ECC welcomes people of all ages and backgrounds to become a student

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ECC welcomes people of all ages and backgrounds to become a student

A 67-year-old student, Joyce Smith, is taking her first ECC class this semester.

A 67-year-old student, Joyce Smith, is taking her first ECC class this semester.

Victoria Crowe

A 67-year-old student, Joyce Smith, is taking her first ECC class this semester.

Victoria Crowe

Victoria Crowe

A 67-year-old student, Joyce Smith, is taking her first ECC class this semester.

Victoria Crowe, Staff Writer

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Just like most community colleges, Elgin Community College has students of different ages and from various backgrounds. Some of those students are coming back to school because they need a certain degree for a new job they want, and many of them come back just to find things to fill their time and stay busy.  ECC advisor John Popik has advised quite a few nontraditional students.

“Although a majority of ECC students are ‘traditionally aged’, meaning from 18 to 22 [years old], we have had many students who are older than that,”  Popik said. “All advisors have had some mature students, as I like to call them.”

Popik mentioned that everyone comes back to school for a different reason, but there are many common ones that he has seen.

“Some are taking courses out of personal enjoyment,” Popik said.  “They really just want to learn about a topic for personal interest.  Some have become unemployed and are seeking training to find a job. Some are tired of their current careers and are looking for a change.  Many have had life situations where they find they need a change, such as getting a divorce or having children now out of the house and they now have more time to devote to school.”

Popik believes that ECC fulfills its purpose of gathering likeminded individuals that are willing and ready to learn.

“I think all of us have a couple of students who decide to go to college once their kids attend ECC,” Popik said. “ECC truly is a community college, where community members [attend] for different reasons in addition to our students who start right out of high school.”

Joyce Smith, a 67-year-old student, is taking her first ECC class this semester, which happens to be fiction writing.   

My career has been as a copywriter in the advertising business,”  Smith said. “I’ve worked for a handful of ad agencies and I’ve also freelanced, working directly with clients. I had reached and passed what many would call ‘retirement age’ and was thinking about how to make a graceful exit. That finally happened a year ago, and I was free to pursue other things, including my personal writing.”

Smith’s desire was to find a class that would help her reach new heights in her writing career and reveal new ideas she wasn’t aware of before.

“I happened to meet a local author and told her of my desire for a great writing class, one that would move me toward possibly getting something published,” Smith said.  “She remembered the name, Rachael Stewart — one of the most insightful writing teachers she’d ever come across. So, I found Rachael Stewart and ENG 213.”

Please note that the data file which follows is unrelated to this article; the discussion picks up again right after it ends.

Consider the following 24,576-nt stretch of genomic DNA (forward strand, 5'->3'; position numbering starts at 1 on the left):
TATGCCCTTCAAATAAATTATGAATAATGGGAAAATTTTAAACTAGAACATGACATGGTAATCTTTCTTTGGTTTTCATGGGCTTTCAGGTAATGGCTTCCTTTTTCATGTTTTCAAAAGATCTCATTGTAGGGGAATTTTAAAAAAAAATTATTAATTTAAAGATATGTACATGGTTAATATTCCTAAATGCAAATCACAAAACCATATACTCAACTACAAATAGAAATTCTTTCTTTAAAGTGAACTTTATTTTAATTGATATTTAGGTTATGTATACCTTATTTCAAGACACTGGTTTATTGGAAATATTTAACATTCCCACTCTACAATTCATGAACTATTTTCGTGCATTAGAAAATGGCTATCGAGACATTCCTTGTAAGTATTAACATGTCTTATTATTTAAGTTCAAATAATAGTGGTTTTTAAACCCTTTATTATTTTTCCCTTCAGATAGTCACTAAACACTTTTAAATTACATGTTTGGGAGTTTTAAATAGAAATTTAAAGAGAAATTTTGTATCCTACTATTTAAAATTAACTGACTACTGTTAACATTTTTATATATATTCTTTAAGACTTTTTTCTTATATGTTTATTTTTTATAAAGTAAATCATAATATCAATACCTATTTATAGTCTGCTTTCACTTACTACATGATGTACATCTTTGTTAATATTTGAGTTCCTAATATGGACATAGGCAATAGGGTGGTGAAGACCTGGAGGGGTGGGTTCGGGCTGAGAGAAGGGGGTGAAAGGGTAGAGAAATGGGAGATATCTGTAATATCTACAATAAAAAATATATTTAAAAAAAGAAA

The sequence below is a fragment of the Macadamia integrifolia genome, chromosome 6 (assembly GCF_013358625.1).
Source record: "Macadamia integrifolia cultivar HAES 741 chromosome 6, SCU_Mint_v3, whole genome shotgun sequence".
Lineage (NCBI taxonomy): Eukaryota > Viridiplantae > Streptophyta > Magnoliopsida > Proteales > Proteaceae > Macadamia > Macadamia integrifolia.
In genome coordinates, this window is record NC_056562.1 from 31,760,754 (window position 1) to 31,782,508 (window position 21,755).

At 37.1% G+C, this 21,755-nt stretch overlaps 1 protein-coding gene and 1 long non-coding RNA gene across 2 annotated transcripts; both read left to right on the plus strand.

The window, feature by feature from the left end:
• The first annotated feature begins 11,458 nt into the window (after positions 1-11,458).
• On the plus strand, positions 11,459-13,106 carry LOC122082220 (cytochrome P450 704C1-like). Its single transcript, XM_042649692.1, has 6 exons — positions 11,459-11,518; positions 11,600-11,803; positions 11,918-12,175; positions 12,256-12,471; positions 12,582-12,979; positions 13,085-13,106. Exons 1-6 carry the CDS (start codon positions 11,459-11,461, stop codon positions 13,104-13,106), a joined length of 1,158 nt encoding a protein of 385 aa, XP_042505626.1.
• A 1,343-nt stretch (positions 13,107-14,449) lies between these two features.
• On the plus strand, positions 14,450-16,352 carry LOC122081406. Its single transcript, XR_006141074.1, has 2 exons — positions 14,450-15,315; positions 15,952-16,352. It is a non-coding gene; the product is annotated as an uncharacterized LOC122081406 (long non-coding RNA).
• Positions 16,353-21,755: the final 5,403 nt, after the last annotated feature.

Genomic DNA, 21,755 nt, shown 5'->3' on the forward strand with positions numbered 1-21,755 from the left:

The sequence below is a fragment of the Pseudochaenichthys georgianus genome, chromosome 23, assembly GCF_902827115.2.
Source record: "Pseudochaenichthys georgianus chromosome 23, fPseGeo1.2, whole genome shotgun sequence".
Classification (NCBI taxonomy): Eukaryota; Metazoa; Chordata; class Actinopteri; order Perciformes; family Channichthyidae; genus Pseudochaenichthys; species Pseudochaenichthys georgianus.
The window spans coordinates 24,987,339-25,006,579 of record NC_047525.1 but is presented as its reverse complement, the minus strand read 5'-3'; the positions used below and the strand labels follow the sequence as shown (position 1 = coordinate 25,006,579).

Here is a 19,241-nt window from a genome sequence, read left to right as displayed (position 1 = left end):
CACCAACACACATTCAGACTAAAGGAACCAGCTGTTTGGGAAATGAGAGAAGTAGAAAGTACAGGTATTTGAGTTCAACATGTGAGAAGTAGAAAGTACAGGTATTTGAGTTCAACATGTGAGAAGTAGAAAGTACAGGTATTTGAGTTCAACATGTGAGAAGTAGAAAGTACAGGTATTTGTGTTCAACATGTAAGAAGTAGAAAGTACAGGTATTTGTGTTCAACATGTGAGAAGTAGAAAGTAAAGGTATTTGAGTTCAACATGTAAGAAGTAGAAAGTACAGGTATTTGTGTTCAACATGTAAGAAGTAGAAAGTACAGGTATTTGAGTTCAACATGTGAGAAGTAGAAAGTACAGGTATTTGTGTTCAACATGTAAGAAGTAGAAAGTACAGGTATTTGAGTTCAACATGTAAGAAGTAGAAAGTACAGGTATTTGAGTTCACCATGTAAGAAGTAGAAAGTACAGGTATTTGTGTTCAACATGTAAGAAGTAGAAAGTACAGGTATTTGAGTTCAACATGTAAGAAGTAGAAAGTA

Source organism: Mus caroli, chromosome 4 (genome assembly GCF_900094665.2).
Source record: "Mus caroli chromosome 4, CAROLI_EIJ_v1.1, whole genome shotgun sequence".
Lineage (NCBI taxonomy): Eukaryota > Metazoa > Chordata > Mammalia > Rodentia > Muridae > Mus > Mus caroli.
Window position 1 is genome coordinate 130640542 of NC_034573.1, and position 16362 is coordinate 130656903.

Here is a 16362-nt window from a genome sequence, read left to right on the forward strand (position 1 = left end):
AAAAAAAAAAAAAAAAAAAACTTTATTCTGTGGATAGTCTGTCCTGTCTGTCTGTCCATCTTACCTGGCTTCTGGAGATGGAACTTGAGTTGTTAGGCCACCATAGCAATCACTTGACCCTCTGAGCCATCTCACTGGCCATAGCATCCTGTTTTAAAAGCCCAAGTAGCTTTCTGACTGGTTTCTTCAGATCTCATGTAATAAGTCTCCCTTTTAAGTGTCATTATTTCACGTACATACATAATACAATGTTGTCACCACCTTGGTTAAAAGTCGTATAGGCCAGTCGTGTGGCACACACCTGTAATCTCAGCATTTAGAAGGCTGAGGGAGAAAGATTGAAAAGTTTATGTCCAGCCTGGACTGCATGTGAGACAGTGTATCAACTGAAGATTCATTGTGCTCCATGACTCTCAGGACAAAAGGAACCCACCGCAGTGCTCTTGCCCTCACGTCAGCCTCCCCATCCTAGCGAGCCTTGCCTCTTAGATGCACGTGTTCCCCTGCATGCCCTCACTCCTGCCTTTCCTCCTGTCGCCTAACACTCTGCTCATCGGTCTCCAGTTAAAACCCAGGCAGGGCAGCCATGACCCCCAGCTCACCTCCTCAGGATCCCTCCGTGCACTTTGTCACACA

This experience for Smith has proven to be much different for her now than when she was in school many years ago.

“I believed I’d be challenged,” Smith said. But I couldn’t have imagined what a rich experience I was in for. “[Professor Stewart] is giving from the heart and the students are really good, seriously good writers, and kind, thoughtful people. I’m hoping to have at least one piece of writing ready to send out to publications. In fact, a fellow student has challenged me to submit a piece before the class ends in May. Beyond that, I’m hoping to believe in myself more than before and stay committed to living the writing life.”

Patricia O’Brien, professor of sociology, has had plenty of experience with students that begin their journey at ECC a bit longer after high school.

“During my years of teaching, I have had quite a few nontraditional students,” O’Brien said.  “I have found them, unequivocally, to be highly motivated and eager participants in the learning process.  I believe that, for the most part, they are in school because they want to be.”

O’Brien teaches a number of classes at the college, including family violence, and has some experience with some of her nontraditional students being survivors of such violence.  She also was one of the founders of a battered women’s shelter in Chicago and was a part of the Chicago Battered Women’s Network.

“I think that it is reasonable to say that nearly every class is populated by at least one student who is a survivor of some form of violence,” O’Brien said. “I have been involved in this area for more years than I care to count. Since I have been at ECC, I have been involved with the Crisis Center in a variety of capacities. Teaching [family violence] is an extension of the work I have been doing for many years.”

According to O’Brien, students decide to take the family violence course for a number of different reasons.

“Sometimes the people who take the course do so in an attempt to sort out their lives, find some alternative paths [and so on,]” O’Brien said. “Some people take the class to be better able to help family or friends as they attempt to navigate the world of abuse.  For other students, what starts out as a class, morphs into a career. Helping students of any age or life experience acknowledge and recognize what is going on in their worlds is a privilege.”

ECC truly is a community college that welcomes students from all different ages and backgrounds to seek something new in their lives that they haven’t quite found anywhere else.